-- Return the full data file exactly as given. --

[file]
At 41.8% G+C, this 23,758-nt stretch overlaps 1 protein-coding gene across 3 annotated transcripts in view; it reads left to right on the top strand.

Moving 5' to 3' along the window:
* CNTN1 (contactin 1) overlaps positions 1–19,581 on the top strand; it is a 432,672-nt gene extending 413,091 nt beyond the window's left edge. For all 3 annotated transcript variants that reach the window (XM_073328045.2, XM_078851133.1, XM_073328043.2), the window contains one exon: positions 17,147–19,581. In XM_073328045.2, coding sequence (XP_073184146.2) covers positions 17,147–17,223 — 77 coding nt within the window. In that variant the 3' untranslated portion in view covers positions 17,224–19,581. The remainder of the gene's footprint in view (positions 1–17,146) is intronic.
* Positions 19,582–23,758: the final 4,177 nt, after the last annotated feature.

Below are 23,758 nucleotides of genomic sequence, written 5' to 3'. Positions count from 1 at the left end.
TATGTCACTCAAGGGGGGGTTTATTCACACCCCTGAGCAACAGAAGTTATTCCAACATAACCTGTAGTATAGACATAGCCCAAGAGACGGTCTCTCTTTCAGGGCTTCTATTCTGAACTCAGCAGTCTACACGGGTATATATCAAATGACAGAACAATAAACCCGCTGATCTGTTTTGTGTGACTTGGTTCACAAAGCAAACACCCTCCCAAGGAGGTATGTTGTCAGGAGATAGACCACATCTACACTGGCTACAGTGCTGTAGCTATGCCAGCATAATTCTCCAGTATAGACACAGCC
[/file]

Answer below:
At 41.8% G+C, this 23,758-nt stretch overlaps 1 protein-coding gene across 3 annotated transcripts in view; it reads left to right on the top strand.

Moving 5' to 3' along the window:
* CNTN1 (contactin 1) overlaps positions 1–19,581 on the top strand; it is a 432,672-nt gene extending 413,091 nt beyond the window's left edge. For all 3 annotated transcript variants that reach the window (XM_073328045.2, XM_078851133.1, XM_073328043.2), the window contains one exon: positions 17,147–19,581. In XM_073328045.2, coding sequence (XP_073184146.2) covers positions 17,147–17,223 — 77 coding nt within the window. In that variant the 3' untranslated portion in view covers positions 17,224–19,581. The remainder of the gene's footprint in view (positions 1–17,146) is intronic.
* Positions 19,582–23,758: the final 4,177 nt, after the last annotated feature.

Below are 23,758 nucleotides of genomic sequence, written 5' to 3'. Positions count from 1 at the left end.
TATGTCACTCAAGGGGGGGTTTATTCACACCCCTGAGCAACAGAAGTTATTCCAACATAACCTGTAGTATAGACATAGCCCAAGAGACGGTCTCTCTTTCAGGGCTTCTATTCTGAACTCAGCAGTCTACACGGGTATATATCAAATGACAGAACAATAAACCCGCTGATCTGTTTTGTGTGACTTGGTTCACAAAGCAAACACCCTCCCAAGGAGGTATGTTGTCAGGAGATAGACCACATCTACACTGGCTACAGTGCTGTAGCTATGCCAGCATAATTCTCCAGTATAGACACAGCC